I was surprised to learn that Showbread was next up, as I had expected them to be second billing, playing right before Maylene. But as Confide's set was taken down, the Showbread guys started bringing up their equipment, including their signature "Raw Rock Kills" bass drum. Showbread has gone through a lot of changes over the past year and a half, and so I wasn't sure what line-up to expect this time. This particular show's line-up did end up being different than when I last saw their show, four months prior. There were four of the regulars - Josh (who actually played guitar for the whole set), Mike, Patrick and Ricky - as well as the newest addition to the live show, the Cancer Bots. The Cancer Bots, comprised of Abi Porter and another girl whose name I did not catch (nor could I find any information about it online), took over on the synthesizers, in place of JG who left last year. Before the music started, the Cancer Bots started up some strange audio samples through the speakers, while they put doctor coats on the guys, who then proceeded to put medical masks over their mouths. Showbread started off with the fast-paced "Centipede Sisters" from 2006's Age of Reptiles, then went back a couple years and performed No Sir, Nihilism Is Not Practical's "So Selfish It's Funny." "The Pig" was next (the Nervosa version), and during the middle of the song, Josh broke a couple strings, and as soon as he finished the song, he excused himself to go solve the problem, while the Cancer Bots played the synth part of "Mouth Like A Magazine" for a minute or so. As Josh was offstage grabbing a different guitar, Mike started talking about Compassion International, and let the crowd know that at their merch table they could make a pledge to financially support the organization or adopt a child. Mike also started talking about cartoons and TV shows he likes, which led to a not-so-happy guy in the crowd yelling obscenities and telling them to stop talking and play music, which then led into the guys telling jokes in order to kill more time until Josh's guitar problem was fixed. Unfortunately, all the time fixing the problem led to their set having to be cut short, and they announced it would be their last song so that A Static Lullaby could get theirs started. Nervosa's "The Journey" ended the set, which culminated in Mike throwing his guitar up into the not-so-high-up ceiling and letting it crash to the ground. It was sad that the set was so short, especially for a band like Showbread, whose live show is usually so wild, energetic and captivating.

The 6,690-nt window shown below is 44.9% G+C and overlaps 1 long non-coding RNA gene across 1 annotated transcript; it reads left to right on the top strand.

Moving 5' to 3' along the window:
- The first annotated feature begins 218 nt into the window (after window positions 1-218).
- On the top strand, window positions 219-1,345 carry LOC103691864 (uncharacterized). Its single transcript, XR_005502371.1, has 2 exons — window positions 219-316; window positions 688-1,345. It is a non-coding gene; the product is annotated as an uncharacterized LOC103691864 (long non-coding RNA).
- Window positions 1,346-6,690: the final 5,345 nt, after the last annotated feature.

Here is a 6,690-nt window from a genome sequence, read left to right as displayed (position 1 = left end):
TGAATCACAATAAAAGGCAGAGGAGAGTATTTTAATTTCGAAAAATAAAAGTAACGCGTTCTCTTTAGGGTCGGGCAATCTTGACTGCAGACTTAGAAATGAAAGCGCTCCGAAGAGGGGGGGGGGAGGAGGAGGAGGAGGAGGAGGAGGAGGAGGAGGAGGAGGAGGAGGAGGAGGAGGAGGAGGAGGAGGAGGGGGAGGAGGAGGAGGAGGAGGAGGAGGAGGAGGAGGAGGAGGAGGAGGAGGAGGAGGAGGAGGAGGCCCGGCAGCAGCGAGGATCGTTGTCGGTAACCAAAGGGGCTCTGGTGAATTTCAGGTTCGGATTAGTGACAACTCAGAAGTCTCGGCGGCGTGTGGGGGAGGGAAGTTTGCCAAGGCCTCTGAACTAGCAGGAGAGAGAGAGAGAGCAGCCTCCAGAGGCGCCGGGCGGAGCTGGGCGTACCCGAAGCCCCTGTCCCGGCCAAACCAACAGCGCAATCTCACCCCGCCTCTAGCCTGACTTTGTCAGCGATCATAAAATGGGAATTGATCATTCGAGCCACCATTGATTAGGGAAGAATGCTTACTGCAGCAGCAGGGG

Another set change led into mainstream hardcore/emocore act A Static Lullaby, who continued the trend of starting off on fire. Again, it's another band whose songs titles I'm not familiar with (and I sincerely apologize for this), but their first song actually lifted up my hopes, which were not very high. I had heard their music before and didn't like it, but it seems as if something's changed, and they were a lot better (maybe it was their guitarist, who was a SPITTING IMAGE of Pedro from Napoleon Dynamite, just with long hair). I enjoyed the set, until the end of the first song, when the lead singer felt he needed to signal for the audience to cheer for them. He did this a couple more times throughout the show too, and combined with the way he carried himself (as if he owned the place or something), he came across as extremely arrogant, which is a good way to get me to have a little bit less respect for the person. What was really enjoyable, though, was the talent and musicianship of the rest of the guys. I had a very hard time taking my eyes off of the bass player's fingers (except when he started smoking a cigarette during the last song and I had to turn my head and plug my nose to avoid the smoke). He seemed to know the neck of the guitar like they had been friends his entire life. A negative aspect of the show was the lyrics. Though not all of the songs they played had bad lyrics, there are a lot of them that contained hateful lyrics, while others were full of lots of depression and even some profanity, which was unnecessary. Yes, music is art, and it's meant to be able to express yourself, but that doesn't mean I have to condone it. And I don't. The terrible lyrical topics lead to the cover song of the night. Now, I enjoy cover songs. A lot. I once owned a copy of Punk Goes Pop, and I have a whole playlist devoted to cover songs on my iPod. So, ashamedly, I must admit I enjoyed their cover song, just for the fact that it was a cover song. Not because of the fact that it was Britney Spears' "Toxic." Terrible song, but an interesting song choice, especially when converted to loud, screamy and hardcore. After what seemed to be a very long set, A Static Lullaby finally finished up, and tore down the equipment as the soundman oddly selected some Creedence Clearwater Revival to play through the speakers.